If you’ve ever been to an Asian country, or even watched an Asian movie, you probably know that people here wear slippers inside the house. The Asian custom of wearing slippers actually differs from country to country. It’s much more strict and complicated in Korea, for example, where a different pair of slippers must be worn in different parts of a house or building.
But here in China, when entering a home, people are often offered a pair of slippers to wear in the house. Outside shoes are taken off at the door, and homes often have built-in cupboards or purchased shelving specifically for the storage of shoes, near the door.
There is a definite sense that the outdoors is dirty–particularly the ground. And no wonder. People spit on the ground. They allow their pets to urinate or defecate on the ground (and usually don’t poop-and-scoop). And it’s not unusual to see a young child or even an adult find a corner they think looks private and urinate outside. Add to that the fact that a lot of China is a big dustbowl due to deforestation, and you’ve got a really good case for thinking what you may have tracked in on your shoes isn’t so wholesome to be spreading around the house. New research actually strongly supports this notion.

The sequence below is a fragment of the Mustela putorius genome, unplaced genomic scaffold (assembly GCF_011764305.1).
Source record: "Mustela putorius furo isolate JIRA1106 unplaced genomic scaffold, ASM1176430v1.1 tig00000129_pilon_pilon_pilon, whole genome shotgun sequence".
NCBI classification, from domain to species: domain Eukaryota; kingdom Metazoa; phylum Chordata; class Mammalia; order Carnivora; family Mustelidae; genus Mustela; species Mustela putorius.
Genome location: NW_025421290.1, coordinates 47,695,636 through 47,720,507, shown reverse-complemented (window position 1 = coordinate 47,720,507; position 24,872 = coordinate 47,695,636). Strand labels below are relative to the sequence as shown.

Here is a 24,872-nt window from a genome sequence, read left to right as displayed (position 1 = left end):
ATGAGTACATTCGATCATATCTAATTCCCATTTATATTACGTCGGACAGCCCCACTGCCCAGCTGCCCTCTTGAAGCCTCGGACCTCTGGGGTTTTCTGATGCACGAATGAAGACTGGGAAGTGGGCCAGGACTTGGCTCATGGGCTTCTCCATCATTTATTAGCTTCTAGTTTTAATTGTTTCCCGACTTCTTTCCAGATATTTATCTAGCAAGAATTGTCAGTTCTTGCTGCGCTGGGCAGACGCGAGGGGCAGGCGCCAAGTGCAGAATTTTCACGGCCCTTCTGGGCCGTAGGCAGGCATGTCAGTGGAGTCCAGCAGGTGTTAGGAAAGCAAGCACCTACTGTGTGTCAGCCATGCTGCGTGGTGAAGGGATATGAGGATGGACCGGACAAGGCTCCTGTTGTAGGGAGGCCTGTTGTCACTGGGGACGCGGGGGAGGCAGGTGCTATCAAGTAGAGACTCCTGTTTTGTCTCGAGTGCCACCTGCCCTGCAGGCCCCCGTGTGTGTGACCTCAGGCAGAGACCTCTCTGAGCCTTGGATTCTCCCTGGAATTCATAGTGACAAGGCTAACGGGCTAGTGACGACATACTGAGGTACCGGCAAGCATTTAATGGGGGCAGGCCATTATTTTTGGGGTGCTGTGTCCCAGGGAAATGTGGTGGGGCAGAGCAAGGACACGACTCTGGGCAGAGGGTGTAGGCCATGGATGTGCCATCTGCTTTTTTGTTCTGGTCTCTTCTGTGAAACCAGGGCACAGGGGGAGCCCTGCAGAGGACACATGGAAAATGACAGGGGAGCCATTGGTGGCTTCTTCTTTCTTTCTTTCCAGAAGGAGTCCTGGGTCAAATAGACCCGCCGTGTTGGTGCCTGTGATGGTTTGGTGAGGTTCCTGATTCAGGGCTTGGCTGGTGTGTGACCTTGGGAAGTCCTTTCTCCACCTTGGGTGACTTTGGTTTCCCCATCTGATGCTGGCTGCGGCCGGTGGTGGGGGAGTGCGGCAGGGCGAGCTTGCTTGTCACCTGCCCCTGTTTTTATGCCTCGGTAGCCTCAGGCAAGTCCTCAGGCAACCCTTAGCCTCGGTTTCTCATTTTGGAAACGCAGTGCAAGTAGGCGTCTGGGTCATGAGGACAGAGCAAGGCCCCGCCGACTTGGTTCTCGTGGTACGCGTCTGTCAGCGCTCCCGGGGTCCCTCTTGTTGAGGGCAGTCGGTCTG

But what’s the deal with the slippers, anyway? Why not just tramp around barefoot in the house? Or in your socks?
There is a widespread belief stemming from Chinese medicine that many diseases can be caught through your feet–that cold feet can cause the whole body to be ill. So wearing slippers protects you from the cold floors and keeps you healthy.
There is no one harder to keep in socks than my son. He prefers barefoot even when the floor is freezing cold (which is common here for at least six months of the year). So needless to say, he doesn’t wear slippers a lot either. But when visitors come to the house, I am constantly being scolded for letting him run around in bare feet. They are sure he will become ill. (He’s probably my healthiest kid, just for the record.)
As Canadians, we’re accustomed to removing our shoes at the door, anyway. It’s a Canadian thing. Now we’ve also become accustomed to wearing slippers also–well, most of us.